This challenge is about finding the difference between numbers which have the same tens digit.

There are to be 6 homes built on a new development site. They could be semi-detached, detached or terraced houses. How many different combinations of these can you find?

In Sam and Jill's garden there are two sorts of ladybirds with 7 spots or 4 spots. What numbers of total spots can you make?

Using the statements, can you work out how many of each type of rabbit there are in these pens?

Here you see the front and back views of a dodecahedron. Each vertex has been numbered so that the numbers around each pentagonal face add up to 65. Can you find all the missing numbers?

This task, written for the National Young Mathematicians' Award 2016, invites you to explore the different combinations of scores that you might get on these dart boards.

Place the numbers 1 to 6 in the circles so that each number is the difference between the two numbers just below it.

Using the cards 2, 4, 6, 8, +, - and =, what number statements can you make?

Can you put plus signs in so this is true? 1 2 3 4 5 6 7 8 9 = 99 How many ways can you do it?

This task, written for the National Young Mathematicians' Award 2016, involves open-topped boxes made with interlocking cubes. Explore the number of units of paint that are needed to cover the boxes. . . .

You have 5 darts and your target score is 44. How many different ways could you score 44?

You have two egg timers. One takes 4 minutes exactly to empty and the other takes 7 minutes. What times in whole minutes can you measure and how?

Can you put the numbers 1 to 8 into the circles so that the four calculations are correct?

This problem is based on the story of the Pied Piper of Hamelin. Investigate the different numbers of people and rats there could have been if you know how many legs there are altogether!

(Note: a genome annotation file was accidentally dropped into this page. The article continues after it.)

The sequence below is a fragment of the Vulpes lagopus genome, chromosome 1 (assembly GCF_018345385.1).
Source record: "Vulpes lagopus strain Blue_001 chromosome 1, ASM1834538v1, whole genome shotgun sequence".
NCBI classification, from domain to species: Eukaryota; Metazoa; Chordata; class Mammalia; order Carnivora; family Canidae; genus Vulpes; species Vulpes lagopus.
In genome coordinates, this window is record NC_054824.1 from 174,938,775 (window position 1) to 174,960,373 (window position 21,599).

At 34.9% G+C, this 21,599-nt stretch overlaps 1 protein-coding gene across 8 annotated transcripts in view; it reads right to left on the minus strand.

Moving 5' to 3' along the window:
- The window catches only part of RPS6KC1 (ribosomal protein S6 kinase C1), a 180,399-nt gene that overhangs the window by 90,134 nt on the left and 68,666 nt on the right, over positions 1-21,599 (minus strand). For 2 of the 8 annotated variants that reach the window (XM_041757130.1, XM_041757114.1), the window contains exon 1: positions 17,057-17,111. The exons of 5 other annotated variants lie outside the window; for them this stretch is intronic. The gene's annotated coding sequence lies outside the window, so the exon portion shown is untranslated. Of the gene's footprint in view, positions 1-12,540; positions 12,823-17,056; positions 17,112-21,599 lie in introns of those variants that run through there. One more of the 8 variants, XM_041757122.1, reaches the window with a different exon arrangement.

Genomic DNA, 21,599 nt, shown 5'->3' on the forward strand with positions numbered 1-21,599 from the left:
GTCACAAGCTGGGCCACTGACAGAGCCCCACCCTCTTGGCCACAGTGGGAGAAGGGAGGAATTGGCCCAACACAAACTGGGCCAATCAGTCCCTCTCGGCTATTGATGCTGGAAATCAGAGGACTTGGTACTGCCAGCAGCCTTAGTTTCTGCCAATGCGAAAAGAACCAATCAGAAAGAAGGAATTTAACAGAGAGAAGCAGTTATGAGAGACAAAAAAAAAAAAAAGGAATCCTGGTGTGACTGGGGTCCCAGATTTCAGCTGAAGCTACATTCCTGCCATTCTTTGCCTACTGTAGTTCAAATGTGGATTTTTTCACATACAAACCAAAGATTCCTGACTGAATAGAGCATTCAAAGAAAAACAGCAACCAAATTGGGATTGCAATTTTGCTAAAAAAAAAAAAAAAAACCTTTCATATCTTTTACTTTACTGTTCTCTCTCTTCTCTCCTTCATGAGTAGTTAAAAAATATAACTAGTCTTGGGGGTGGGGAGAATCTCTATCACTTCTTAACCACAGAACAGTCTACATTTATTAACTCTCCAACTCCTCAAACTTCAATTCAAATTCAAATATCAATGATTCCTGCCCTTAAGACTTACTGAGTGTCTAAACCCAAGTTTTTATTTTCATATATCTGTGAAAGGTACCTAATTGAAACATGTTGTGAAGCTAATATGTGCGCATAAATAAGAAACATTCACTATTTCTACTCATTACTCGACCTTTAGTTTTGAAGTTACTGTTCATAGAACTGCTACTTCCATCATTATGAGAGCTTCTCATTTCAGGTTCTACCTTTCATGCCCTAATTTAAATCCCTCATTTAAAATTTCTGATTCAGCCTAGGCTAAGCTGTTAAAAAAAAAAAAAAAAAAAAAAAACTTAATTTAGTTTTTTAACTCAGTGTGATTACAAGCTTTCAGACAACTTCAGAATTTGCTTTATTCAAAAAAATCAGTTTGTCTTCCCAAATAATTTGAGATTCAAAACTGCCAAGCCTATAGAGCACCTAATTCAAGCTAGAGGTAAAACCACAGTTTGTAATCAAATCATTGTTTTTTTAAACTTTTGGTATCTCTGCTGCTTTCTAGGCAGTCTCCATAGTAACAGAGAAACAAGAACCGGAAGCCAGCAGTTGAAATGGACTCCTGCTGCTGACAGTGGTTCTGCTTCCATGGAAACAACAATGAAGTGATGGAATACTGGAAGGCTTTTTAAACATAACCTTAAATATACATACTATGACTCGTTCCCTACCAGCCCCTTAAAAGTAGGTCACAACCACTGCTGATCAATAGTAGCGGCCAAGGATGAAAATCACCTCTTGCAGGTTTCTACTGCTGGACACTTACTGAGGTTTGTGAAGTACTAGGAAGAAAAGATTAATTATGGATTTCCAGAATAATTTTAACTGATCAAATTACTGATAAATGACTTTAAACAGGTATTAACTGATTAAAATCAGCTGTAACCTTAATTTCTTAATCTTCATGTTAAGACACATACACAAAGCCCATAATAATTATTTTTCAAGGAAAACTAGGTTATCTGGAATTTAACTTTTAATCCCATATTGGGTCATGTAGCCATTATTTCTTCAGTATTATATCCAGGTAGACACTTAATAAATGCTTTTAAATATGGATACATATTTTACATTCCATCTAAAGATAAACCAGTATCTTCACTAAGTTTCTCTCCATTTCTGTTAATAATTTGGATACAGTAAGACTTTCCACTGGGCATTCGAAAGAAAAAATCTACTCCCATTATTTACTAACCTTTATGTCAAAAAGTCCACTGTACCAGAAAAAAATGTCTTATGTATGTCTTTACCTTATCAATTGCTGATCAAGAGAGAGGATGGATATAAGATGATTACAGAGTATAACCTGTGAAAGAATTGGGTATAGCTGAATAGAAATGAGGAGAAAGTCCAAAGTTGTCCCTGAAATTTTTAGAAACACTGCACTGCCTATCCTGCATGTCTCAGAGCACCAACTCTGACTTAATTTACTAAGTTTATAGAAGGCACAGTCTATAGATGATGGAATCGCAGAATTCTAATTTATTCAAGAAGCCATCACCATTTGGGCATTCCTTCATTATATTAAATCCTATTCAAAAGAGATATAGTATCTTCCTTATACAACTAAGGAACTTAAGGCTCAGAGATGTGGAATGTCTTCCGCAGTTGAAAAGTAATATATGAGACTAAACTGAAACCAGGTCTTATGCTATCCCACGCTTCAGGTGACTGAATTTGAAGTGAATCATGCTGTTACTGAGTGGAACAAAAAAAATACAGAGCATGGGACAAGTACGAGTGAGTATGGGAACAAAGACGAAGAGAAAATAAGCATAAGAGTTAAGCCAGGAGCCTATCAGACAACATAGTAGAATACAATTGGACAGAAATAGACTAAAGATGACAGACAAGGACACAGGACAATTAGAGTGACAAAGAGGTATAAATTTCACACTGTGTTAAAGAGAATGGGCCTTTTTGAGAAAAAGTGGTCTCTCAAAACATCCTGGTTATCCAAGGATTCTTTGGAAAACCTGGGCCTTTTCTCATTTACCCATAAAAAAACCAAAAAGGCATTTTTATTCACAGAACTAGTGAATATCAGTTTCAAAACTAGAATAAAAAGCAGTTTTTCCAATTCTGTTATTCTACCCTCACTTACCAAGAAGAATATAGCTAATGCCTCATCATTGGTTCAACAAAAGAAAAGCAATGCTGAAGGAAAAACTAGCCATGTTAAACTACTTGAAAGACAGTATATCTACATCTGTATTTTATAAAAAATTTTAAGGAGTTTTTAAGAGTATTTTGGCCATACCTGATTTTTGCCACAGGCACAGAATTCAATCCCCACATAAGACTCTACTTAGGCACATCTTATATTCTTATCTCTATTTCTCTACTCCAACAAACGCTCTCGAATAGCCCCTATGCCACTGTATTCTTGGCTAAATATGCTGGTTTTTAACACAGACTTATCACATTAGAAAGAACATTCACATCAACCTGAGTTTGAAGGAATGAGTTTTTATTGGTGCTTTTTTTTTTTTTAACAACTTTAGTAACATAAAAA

There are 44 people coming to a dinner party. There are 15 square tables that seat 4 people. Find a way to seat the 44 people using all 15 tables, with no empty places.

Place the numbers 1 to 10 in the circles so that each number is the difference between the two numbers just below it.

There are 78 prisoners in a square cell block of twelve cells. The clever prison warder arranged them so there were 25 along each wall of the prison block. How did he do it?

Move from the START to the FINISH by moving across or down to the next square. Can you find a route to make these totals?

Find your way through the grid starting at 2 and following these operations. What number do you end on?

Arrange eight of the numbers between 1 and 9 in the Polo Square below so that each side adds to the same total.

Zumf makes spectacles for the residents of the planet Zargon, who have either 3 eyes or 4 eyes. How many lenses will Zumf need to make all the different orders for 9 families?

Winifred Wytsh bought a box each of jelly babies, milk jelly bears, yellow jelly bees and jelly belly beans. In how many different ways could she make a jolly jelly feast with 32 legs?

This magic square has operations written in it, to make it into a maze. Start wherever you like, go through every cell and go out a total of 15!

There are 4 jugs which hold 9 litres, 7 litres, 4 litres and 2 litres. Find a way to pour 9 litres of drink from one jug to another until you are left with exactly 3 litres in three of the jugs.